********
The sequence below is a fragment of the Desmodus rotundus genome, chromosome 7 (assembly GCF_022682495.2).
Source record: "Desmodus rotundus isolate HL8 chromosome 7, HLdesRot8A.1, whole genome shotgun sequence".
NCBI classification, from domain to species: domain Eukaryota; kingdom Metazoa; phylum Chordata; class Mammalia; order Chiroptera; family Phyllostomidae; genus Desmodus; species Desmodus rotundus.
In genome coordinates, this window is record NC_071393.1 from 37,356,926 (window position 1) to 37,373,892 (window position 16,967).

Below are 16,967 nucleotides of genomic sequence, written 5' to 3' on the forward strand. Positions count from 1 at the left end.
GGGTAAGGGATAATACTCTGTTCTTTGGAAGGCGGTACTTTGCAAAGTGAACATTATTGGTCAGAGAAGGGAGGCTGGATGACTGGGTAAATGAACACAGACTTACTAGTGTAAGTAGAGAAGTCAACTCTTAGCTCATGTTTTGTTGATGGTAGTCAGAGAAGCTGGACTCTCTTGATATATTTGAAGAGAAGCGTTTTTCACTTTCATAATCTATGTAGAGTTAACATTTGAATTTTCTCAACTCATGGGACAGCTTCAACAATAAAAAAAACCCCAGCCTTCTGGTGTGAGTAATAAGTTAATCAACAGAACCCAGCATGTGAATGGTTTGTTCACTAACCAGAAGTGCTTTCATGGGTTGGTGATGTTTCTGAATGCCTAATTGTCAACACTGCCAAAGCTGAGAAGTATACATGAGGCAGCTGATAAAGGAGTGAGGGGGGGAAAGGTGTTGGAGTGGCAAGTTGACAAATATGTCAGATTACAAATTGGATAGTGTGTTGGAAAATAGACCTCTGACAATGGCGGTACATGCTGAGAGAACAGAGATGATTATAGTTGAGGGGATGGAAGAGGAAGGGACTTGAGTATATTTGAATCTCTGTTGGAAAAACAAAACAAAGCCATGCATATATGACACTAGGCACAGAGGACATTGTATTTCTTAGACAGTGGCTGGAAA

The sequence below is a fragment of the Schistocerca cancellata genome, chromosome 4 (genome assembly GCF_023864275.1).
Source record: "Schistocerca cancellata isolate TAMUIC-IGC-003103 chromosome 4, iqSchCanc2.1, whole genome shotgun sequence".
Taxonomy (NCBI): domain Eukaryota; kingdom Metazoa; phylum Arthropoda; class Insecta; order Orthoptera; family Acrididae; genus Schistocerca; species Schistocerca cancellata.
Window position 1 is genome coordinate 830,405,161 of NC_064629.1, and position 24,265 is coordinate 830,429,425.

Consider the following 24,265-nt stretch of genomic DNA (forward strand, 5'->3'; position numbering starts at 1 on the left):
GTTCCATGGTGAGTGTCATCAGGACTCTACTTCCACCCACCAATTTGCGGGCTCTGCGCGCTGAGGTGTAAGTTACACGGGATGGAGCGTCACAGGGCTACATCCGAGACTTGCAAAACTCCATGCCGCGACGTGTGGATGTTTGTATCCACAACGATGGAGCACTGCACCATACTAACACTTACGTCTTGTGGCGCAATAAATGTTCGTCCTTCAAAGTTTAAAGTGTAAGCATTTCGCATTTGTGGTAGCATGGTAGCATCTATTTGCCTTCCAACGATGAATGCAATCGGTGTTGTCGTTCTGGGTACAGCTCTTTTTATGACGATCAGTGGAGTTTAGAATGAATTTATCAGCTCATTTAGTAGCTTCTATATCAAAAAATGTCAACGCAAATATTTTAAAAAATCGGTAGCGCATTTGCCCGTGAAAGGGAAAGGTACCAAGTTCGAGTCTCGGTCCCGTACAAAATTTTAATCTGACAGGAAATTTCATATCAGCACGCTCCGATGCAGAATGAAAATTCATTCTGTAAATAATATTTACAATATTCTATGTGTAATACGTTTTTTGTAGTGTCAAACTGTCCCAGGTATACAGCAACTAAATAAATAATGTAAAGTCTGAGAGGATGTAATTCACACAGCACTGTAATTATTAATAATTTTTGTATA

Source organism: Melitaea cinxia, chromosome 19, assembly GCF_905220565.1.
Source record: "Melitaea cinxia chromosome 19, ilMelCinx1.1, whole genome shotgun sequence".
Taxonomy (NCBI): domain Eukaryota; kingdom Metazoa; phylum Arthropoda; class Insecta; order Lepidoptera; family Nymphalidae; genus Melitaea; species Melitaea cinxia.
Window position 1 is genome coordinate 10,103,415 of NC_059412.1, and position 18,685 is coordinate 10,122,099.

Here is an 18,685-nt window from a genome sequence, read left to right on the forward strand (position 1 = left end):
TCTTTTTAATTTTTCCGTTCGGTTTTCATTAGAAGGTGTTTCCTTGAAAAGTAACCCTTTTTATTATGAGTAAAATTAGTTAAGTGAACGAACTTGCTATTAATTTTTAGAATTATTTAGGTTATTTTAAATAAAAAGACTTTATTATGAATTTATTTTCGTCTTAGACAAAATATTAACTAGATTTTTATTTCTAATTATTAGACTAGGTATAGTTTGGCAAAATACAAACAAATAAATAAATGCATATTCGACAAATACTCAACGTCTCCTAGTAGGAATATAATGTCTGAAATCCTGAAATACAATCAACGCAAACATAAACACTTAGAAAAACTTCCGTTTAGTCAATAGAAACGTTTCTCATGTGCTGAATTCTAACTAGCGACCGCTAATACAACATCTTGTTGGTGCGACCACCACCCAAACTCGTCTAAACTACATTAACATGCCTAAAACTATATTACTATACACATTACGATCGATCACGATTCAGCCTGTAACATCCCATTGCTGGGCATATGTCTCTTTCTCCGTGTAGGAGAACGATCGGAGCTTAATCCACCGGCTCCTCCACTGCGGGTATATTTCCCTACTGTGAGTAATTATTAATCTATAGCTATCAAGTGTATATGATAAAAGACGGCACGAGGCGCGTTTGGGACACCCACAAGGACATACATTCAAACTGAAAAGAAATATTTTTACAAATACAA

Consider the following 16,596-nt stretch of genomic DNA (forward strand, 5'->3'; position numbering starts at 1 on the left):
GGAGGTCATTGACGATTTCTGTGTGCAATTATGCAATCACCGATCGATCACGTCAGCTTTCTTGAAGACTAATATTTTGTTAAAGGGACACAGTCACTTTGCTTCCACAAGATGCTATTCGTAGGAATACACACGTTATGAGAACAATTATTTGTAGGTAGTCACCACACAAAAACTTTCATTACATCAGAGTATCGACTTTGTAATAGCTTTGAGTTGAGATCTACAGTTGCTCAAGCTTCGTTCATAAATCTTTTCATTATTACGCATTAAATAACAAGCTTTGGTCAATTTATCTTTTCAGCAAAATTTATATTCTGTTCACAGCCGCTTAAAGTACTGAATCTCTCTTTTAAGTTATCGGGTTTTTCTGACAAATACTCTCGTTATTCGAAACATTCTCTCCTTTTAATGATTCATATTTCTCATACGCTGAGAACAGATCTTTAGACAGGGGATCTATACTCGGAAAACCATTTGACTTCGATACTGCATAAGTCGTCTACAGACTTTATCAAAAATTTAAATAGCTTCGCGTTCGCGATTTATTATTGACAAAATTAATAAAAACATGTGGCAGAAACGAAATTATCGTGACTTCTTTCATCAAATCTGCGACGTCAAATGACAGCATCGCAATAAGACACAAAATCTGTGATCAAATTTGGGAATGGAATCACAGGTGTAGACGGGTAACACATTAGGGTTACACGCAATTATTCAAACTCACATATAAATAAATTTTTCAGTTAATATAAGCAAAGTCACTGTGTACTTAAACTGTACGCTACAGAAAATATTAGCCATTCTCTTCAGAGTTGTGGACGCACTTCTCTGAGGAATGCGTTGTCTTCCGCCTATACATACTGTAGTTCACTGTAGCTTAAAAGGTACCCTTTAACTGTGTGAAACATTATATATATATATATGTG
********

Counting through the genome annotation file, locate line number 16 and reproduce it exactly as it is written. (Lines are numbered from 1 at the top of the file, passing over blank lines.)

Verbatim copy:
Window position 1 is genome coordinate 10,103,415 of NC_059412.1, and position 18,685 is coordinate 10,122,099.